Marriott also fits into what I’d call an “action guy”, someone who wants to get things done and knows just how he wants to do it. This in and of itself isn’t a bad thing, but being a government entity, there’s a complex web of rules that have to be followed with darn near every action. I’m sure that UTOPIA’s counsel is good at finding ways to accomplish these goals within the framework of state law, but I’m also certain that it ends up in unfamiliar territory and pushes the boundaries, things that have often gotten local governments in hot water with the Legislature (like Salt Lake County and the now-infamous police fee). Creativity in government, rather than being rewarded, often gets punished and can appear to be flagrant rule-breaking.

I’ve heard and read a lot of negative things flying back-and-forth and at the very least, the acrimony that has built up is some cause for concern. It would also be concerning if even a fraction of the allegations by either party is true. In all of this, I have to ask what the board is doing to avoid and circumvent these issues in the future. They certainly can’t micro-manage the people they select to captain the ship, but they absolutely need to stay on top of what’s happening and guard the public trust. I’m glad that the board has been more involved in recent years than at the beginning, but I still don’t feel as if the cities are properly invested in UTOPIA and its success.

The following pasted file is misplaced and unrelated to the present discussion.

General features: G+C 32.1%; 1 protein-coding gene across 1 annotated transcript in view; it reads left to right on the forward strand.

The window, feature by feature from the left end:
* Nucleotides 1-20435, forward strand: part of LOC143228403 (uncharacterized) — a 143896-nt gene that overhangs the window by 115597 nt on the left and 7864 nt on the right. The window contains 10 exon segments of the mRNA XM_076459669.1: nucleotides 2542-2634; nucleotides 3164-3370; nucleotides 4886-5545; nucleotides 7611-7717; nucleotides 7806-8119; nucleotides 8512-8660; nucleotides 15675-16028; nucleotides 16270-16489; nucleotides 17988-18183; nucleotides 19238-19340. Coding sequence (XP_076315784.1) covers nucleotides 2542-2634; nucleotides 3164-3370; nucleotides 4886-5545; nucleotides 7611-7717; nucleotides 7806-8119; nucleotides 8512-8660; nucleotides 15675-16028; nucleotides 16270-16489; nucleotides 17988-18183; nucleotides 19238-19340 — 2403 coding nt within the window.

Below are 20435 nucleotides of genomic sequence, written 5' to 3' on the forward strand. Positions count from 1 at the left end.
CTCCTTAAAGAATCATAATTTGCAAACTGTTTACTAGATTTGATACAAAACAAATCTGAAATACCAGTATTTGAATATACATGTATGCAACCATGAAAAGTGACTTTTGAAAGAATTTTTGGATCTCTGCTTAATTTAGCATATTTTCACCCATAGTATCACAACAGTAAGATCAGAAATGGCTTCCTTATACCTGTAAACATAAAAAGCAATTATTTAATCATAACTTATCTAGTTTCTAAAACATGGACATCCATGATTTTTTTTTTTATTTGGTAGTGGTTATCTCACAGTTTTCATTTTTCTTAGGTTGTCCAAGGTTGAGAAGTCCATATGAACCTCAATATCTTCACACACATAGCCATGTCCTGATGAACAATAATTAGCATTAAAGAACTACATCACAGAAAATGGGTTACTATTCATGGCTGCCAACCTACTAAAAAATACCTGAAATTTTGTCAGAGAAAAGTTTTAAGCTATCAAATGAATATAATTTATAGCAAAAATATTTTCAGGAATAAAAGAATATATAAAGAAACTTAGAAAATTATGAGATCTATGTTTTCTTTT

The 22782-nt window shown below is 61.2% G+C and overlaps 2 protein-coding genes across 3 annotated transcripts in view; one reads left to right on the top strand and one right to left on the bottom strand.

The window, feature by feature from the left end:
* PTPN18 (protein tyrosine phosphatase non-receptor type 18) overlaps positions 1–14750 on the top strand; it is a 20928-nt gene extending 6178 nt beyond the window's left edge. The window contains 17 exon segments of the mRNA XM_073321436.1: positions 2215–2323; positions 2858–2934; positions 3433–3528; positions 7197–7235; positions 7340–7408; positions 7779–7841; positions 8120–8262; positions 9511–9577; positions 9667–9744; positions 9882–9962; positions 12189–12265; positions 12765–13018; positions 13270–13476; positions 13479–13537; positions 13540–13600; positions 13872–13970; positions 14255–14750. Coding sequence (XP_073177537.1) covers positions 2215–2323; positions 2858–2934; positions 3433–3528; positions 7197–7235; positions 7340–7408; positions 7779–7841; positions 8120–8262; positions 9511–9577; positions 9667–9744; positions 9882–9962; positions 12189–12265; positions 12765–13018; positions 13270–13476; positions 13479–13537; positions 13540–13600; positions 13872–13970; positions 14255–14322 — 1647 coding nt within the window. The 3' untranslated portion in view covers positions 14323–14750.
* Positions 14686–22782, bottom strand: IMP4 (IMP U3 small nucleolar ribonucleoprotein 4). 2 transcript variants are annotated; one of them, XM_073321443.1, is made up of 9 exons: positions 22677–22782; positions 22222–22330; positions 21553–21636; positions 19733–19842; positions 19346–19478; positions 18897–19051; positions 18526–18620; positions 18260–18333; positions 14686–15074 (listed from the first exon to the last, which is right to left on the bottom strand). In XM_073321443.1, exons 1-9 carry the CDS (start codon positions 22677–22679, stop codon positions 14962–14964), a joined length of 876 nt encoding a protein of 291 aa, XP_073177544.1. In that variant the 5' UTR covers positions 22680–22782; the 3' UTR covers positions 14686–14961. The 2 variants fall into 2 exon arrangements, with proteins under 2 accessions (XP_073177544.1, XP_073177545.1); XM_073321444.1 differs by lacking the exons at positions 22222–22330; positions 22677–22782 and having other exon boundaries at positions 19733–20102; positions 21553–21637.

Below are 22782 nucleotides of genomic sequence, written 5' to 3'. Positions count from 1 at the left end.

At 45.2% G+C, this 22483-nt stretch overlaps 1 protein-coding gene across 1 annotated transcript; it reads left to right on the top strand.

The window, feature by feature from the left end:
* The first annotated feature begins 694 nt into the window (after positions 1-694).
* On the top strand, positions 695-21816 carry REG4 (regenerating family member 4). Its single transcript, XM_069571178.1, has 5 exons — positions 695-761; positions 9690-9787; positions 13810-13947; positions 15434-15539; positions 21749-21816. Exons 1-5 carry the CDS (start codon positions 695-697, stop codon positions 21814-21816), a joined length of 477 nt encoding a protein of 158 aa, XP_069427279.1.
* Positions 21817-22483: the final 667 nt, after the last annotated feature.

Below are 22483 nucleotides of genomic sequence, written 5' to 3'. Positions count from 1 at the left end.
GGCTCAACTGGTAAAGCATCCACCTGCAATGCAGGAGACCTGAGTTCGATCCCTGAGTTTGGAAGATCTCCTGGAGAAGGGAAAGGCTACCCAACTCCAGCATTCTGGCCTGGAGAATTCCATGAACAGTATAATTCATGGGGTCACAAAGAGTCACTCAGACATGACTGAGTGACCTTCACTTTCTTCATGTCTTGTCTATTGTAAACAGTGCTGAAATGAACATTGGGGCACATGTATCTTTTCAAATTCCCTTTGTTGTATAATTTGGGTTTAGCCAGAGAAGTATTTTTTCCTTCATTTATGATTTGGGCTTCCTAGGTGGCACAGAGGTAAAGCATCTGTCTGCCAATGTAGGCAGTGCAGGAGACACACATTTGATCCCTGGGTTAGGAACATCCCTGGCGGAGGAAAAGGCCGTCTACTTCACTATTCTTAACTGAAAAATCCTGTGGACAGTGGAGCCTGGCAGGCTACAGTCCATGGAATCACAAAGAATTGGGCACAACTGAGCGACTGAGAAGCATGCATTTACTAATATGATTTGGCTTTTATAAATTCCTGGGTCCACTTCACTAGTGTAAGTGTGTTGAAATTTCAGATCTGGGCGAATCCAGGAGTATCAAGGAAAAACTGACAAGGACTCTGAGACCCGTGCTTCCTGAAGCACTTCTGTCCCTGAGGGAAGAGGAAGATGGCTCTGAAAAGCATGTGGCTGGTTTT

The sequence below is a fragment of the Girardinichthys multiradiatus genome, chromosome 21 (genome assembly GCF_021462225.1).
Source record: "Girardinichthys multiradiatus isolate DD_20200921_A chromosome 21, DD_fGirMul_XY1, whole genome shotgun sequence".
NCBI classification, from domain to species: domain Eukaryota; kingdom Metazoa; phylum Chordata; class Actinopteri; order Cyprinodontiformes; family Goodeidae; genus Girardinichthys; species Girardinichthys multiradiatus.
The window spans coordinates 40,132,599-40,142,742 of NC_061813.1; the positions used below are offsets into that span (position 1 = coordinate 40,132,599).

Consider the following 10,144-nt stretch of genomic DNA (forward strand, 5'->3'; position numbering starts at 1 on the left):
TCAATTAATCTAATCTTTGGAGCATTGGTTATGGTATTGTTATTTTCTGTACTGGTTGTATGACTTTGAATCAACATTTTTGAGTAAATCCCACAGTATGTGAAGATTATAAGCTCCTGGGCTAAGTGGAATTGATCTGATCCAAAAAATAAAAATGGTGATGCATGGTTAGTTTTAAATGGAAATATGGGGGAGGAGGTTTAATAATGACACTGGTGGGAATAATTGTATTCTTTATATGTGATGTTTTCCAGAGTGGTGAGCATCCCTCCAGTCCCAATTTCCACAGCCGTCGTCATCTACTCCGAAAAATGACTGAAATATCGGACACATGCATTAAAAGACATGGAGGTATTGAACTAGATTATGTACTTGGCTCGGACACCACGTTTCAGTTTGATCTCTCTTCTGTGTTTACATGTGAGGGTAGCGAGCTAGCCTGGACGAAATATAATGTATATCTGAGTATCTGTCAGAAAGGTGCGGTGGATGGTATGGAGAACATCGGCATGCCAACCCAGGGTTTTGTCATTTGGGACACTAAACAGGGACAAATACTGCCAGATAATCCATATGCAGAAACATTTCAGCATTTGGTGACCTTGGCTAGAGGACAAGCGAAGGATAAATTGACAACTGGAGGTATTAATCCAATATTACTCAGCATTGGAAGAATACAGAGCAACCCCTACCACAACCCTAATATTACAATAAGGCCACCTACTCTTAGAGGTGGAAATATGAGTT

On the surface, I can understand why. UTOPIA has spent a lot of money without much to show for it so far. (Seriously, $200M+ for <10K subscribers is not the best return on investment.) If I were in an elected position, it would be very tempting to keep things limping along until I can pass the buck to the next guy, especially if I don’t really understand the telecom market or the underlying technology. This, however, really needs to end. The cities need to be fully invested in more than just their pocketbooks. If there isn’t someone in city government, elected or appointed, who can really understand the project and help guide it, the cities should put out a call to find someone who is that they can appoint to the board.

Right now, I’m taking a “wait and see” approach. The UIA plan is good, I just worry about the execution after Brigham City took so much longer than expected to get moving. If it succeeds and UTOPIA’s finances see a drastic improvement, then whatever Marriott and his team are doing is probably going to be okay with me.  If it flops out or fizzles and we have another case of missed deadlines, it’s time for increased scrutiny. The project and its goals are more important to me than any individual involved in it, and it should be that way for all of us who support open-access networks.

I’m going to start doing my part by making an effort to be at UTOPIA’s monthly board meetings to keep an eye on things. The next one is Monday May 9th at 9:30AM in UTOPIA’s offices at Redwood and the 21st S Freeway. I hope that some of you other private citizens will do your part as well.